"Since Satyricon, many things have changed, yet everything has remained the same. We don't talk about new things, but about the same, only in a different way. And the theme of sexuality will continue to be exploited and investigated, alongside other capital-letter themes such as love, death, faith, and so on. The erotic art (by art I mean literature, film, theater, the visual arts) becomes pornography to the extent the author includes the pornographic intention, or uses the inadequate specific language, i. e. without talent. But I think we are still prisoners of an idea both dictatorial and elitist about literature, hence the indignation provoked by texts using a 'ribald' language. Normally, a writer is entitled to write about anything, in any way, provided he knows what he's doing, and he has talent and a lot of imagination. The rules of the fictional world are different from those of the real world. In the fictional world one may have sex in public gardens, drink, take drugs, murder or give a delicate sigh by the window, looking at the moon. The secret that prevents the things enumerated above from becoming pornography, TV news or soap opera is in the writer's pen, and is part of his destiny alone. Henry Miller will not be studied in high school, but this doesn't make him a lesser writer in the world history of literature, nor will The Tale of All Tales, but this doesn't mean it's not as beautiful (why not, after all?), and, in my taste, even more cleverly written than his debonair memories from childhood." Cultura, 24-30 November 2004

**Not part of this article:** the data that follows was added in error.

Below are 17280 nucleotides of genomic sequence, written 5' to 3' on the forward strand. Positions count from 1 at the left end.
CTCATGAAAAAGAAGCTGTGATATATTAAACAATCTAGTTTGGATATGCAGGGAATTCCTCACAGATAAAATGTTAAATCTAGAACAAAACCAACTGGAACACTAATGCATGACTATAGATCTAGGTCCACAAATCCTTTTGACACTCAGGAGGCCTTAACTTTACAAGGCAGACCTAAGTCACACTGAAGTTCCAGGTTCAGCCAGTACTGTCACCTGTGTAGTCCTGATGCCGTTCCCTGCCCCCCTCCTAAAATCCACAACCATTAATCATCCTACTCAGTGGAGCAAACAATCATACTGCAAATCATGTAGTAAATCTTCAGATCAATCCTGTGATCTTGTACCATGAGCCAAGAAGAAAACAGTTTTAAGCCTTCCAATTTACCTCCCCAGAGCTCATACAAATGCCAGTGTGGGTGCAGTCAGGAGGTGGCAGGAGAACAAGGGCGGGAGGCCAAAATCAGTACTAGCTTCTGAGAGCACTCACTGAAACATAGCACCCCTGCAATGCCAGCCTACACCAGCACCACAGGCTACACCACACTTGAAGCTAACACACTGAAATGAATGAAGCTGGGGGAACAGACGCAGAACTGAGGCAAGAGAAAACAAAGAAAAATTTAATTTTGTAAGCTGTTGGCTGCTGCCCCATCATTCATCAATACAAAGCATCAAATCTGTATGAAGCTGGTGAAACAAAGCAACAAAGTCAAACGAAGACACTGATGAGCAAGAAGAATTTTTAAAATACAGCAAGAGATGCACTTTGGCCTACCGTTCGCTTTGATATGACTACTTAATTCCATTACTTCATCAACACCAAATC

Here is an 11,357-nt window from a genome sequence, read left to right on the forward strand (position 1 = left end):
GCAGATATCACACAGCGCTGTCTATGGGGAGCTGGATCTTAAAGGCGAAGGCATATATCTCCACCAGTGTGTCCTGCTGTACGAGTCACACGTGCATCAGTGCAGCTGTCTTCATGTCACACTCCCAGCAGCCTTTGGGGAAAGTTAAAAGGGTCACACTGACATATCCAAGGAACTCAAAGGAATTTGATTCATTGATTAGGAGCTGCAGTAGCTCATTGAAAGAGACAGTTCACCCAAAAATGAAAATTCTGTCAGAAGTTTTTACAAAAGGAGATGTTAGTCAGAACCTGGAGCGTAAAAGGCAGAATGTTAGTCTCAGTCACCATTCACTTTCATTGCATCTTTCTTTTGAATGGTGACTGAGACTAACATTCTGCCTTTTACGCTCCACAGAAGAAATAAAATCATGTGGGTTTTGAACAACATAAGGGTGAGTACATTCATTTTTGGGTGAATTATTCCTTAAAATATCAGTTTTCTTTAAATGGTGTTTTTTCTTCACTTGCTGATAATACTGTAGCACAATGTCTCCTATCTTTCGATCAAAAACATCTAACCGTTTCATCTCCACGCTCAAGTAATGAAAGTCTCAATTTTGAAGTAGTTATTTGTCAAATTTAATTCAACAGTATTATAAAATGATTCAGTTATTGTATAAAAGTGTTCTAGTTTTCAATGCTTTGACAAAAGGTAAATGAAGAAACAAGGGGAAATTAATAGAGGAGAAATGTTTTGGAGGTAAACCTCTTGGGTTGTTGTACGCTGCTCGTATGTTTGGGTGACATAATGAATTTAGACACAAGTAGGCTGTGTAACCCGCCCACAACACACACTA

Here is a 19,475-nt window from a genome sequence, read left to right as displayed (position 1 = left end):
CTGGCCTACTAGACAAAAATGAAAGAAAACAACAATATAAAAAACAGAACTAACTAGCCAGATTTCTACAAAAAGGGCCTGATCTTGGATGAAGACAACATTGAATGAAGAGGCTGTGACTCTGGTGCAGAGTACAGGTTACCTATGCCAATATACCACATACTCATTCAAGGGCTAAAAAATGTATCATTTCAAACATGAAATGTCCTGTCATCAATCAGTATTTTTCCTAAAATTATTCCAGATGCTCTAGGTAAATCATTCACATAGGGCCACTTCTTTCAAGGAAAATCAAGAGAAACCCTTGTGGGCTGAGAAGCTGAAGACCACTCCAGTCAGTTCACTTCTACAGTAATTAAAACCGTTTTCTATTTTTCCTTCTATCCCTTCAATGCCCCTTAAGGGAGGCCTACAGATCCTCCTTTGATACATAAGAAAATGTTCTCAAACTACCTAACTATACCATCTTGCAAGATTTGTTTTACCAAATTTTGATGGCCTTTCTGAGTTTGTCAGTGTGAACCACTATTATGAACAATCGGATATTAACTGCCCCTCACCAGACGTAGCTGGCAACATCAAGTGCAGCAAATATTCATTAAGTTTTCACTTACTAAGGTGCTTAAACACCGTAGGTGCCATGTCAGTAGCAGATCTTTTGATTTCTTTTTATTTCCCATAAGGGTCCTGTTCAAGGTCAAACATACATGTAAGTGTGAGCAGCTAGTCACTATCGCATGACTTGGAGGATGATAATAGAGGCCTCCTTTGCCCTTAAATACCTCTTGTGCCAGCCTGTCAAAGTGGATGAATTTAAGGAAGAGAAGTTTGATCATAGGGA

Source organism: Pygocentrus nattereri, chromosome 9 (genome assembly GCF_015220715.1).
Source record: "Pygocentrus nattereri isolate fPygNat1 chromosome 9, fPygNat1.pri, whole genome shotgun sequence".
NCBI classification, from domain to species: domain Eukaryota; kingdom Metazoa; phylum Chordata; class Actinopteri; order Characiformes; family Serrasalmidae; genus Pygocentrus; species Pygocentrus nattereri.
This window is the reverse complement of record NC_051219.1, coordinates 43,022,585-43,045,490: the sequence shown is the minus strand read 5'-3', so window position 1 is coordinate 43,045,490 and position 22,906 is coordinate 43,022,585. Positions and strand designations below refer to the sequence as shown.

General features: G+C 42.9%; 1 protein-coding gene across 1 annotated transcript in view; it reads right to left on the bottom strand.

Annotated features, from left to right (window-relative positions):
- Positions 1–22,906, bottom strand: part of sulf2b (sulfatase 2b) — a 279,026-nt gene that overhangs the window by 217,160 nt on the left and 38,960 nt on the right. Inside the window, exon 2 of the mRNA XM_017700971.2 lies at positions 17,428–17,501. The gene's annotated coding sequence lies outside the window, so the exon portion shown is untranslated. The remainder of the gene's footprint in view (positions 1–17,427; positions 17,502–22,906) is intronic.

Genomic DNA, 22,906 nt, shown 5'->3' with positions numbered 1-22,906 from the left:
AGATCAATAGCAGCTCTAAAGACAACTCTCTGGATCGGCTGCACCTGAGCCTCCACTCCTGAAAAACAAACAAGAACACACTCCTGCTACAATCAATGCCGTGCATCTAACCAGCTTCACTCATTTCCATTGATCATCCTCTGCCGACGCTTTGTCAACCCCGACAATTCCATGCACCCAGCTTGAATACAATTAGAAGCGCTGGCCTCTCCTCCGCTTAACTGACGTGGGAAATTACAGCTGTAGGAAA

by Cecilia Ştefănescu